¶10 The great majority of case law in the United States upholds an express contract of indemnification between the employer and a third party in the face of workers' compensation statutes identical or similar to 85 O.S. 1981 § 12 .
¶11 Appellant Rucker does not seriously contend that the majority rule is not the law of Oklahoma. Rather, Rucker contends, there is a distinction between an indemnity agreement on the one hand, and an exculpatory clause in an agreement on the other, and the Rucker-M & P agreement being exculpatory, distinguishes it in the case at bar from those cases involving indemnity agreements. While we are mindful of the distinction between the two, in the case at bar, that distinction becomes academic. It is the clearly expressed intention of the parties to the contract that as between the contracting parties, Rucker shall not be liable for the kind of negligence alleged by the plaintiff below. Therefore, there is a special relationship alleged in the petition which is in the form of a written contract that as between the employer of plaintiff and the supplier of the tools and equipment which were instrumental in producing plaintiff's injury, the Supplier is not liable for the negligence alleged by the plaintiff below, which special relationship is not precluded by 85 O.S. 1981 § 12 .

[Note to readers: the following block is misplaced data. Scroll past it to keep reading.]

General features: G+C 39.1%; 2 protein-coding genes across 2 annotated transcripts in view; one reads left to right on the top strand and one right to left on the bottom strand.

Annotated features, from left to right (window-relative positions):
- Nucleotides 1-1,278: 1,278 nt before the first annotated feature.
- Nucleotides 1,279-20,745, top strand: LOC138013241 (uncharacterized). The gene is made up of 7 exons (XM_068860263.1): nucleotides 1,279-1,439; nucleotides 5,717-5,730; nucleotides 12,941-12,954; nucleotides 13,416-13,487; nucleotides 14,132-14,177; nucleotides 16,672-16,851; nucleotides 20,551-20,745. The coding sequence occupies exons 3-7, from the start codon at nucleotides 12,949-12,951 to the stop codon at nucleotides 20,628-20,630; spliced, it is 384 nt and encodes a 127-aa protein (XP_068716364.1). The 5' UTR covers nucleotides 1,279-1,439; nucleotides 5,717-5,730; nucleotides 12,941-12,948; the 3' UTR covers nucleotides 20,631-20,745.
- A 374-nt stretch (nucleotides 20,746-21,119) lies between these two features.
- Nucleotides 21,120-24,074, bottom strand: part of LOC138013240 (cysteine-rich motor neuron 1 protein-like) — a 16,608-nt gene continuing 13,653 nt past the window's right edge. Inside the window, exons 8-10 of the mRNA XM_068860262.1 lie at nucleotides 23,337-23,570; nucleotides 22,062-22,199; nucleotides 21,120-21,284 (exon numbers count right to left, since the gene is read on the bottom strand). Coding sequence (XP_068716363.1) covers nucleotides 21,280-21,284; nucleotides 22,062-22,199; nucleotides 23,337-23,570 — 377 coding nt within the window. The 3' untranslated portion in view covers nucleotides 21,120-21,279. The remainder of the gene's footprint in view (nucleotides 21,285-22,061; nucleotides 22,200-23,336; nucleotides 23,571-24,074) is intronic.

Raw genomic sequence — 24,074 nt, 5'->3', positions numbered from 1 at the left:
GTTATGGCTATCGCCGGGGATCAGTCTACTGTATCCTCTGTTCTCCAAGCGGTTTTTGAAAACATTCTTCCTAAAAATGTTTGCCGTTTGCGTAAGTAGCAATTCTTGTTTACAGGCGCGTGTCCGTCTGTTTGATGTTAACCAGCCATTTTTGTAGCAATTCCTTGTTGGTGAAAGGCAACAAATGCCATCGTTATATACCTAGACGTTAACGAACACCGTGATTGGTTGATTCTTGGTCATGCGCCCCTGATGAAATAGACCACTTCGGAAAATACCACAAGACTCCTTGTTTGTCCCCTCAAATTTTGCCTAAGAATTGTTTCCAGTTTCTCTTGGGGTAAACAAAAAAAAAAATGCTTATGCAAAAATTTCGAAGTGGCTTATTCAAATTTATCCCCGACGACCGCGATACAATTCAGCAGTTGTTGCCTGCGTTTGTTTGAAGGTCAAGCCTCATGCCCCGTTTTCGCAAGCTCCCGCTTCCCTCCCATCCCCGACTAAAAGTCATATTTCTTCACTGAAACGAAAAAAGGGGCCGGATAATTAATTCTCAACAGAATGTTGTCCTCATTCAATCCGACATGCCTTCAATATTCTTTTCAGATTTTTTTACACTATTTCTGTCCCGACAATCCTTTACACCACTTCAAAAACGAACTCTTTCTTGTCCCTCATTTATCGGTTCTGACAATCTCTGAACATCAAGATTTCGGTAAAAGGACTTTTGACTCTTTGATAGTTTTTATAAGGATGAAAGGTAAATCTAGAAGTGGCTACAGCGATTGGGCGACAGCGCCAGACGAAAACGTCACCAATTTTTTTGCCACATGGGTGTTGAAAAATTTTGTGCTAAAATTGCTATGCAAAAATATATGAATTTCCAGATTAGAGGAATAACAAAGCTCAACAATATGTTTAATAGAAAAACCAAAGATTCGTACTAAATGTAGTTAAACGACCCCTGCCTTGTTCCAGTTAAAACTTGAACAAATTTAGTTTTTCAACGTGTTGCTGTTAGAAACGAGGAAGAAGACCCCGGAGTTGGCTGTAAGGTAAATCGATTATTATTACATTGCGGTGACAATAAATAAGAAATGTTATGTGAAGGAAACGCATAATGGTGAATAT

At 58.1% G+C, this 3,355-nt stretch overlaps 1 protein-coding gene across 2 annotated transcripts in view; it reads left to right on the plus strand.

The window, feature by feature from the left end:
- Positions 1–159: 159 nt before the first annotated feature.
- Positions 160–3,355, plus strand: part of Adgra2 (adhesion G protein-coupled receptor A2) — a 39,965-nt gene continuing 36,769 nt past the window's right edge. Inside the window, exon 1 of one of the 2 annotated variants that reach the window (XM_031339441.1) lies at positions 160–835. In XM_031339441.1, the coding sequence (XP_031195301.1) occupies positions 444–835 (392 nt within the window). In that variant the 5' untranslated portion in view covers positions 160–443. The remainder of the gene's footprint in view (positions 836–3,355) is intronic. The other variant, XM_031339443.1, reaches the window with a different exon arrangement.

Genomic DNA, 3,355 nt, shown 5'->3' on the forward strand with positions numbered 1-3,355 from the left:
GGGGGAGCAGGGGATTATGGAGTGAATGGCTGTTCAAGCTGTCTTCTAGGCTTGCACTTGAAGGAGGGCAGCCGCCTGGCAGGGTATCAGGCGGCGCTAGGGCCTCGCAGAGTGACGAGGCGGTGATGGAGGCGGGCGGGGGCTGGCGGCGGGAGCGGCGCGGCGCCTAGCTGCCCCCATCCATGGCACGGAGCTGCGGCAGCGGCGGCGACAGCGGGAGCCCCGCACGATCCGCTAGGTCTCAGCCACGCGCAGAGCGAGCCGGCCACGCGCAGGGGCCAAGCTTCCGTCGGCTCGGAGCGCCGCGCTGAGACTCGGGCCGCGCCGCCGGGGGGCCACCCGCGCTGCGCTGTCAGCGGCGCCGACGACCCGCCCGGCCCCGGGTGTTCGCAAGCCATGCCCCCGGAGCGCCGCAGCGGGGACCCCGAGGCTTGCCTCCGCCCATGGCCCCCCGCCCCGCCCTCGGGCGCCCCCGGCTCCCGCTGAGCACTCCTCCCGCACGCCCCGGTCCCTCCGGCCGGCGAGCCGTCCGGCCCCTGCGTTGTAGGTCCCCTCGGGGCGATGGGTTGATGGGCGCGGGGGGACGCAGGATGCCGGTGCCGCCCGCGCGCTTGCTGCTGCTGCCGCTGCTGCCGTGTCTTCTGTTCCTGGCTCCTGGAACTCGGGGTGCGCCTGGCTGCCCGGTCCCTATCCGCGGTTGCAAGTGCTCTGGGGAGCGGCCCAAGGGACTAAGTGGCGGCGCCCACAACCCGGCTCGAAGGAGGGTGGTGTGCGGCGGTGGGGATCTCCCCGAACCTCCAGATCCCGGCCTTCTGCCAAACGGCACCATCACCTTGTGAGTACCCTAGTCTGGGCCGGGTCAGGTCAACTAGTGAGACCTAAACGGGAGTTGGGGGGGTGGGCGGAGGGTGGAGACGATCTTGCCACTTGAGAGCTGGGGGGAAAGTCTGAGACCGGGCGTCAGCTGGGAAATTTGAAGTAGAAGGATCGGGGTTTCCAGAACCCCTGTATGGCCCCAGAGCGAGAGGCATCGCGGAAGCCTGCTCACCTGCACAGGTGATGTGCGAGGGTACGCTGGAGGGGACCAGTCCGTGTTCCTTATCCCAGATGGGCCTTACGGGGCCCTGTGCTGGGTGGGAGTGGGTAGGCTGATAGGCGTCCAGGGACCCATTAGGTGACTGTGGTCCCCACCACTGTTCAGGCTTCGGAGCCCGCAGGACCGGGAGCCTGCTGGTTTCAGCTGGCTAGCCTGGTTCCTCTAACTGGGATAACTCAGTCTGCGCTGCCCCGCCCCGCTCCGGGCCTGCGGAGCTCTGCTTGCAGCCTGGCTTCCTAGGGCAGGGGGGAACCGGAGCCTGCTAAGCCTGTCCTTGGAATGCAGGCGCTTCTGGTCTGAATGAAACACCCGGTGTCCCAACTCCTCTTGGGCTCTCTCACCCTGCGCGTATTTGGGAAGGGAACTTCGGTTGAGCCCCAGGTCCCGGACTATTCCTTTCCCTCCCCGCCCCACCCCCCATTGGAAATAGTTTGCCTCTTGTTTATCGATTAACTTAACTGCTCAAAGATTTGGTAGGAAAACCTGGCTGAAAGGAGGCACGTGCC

¶12 Since the cross-petition filed by Rucker states a cause of action, the court below committed error in sustaining the appellee's general demurrer thereto.
¶13 Reversed and remanded.
¶14 IRWIN, C.J., BARNES, V.C.J., HODGES, DOOLIN and HARGRAVE, JJ., and REYNOLDS, S.J., concur.
¶15 SIMMS and OPALA, JJ., dissent.
¶16 Justice Ben T. Williams certified his disqualification in the initial consideration of this case and the Honorable Lester Reynolds was appointed in his stead.
1 12 O.S. 1981 § 293 : "In the construction of any pleading, for the purpose of determining its effect, its allegations shall be liberally construed with a view to substantial justice between the parties."
2 Fraser, The Petition in Oklahoma, 5 Okla.L. Rev. 423, 427 (1952).
3 Okl., 405 P.2d 109 (1965).
4 100 A.L.R.3d Workers' Compensation - Right to Contribution pp. 366-374.
5 Okl., 592 P.2d 526 (1979).
6 53 A.L.R.2d 977 (979 et seq.); 100 A.L.R.3d (366, et seq.)
7 100 A.L.R.3d (380 et seq.); Petroleum Expl. & Oper. Corp. v. J.W. McCutchen, etc., Tex.Civ. App., 593 S.W.2d 831 (1980).
8 100 A.L.R.3d (375, et seq.).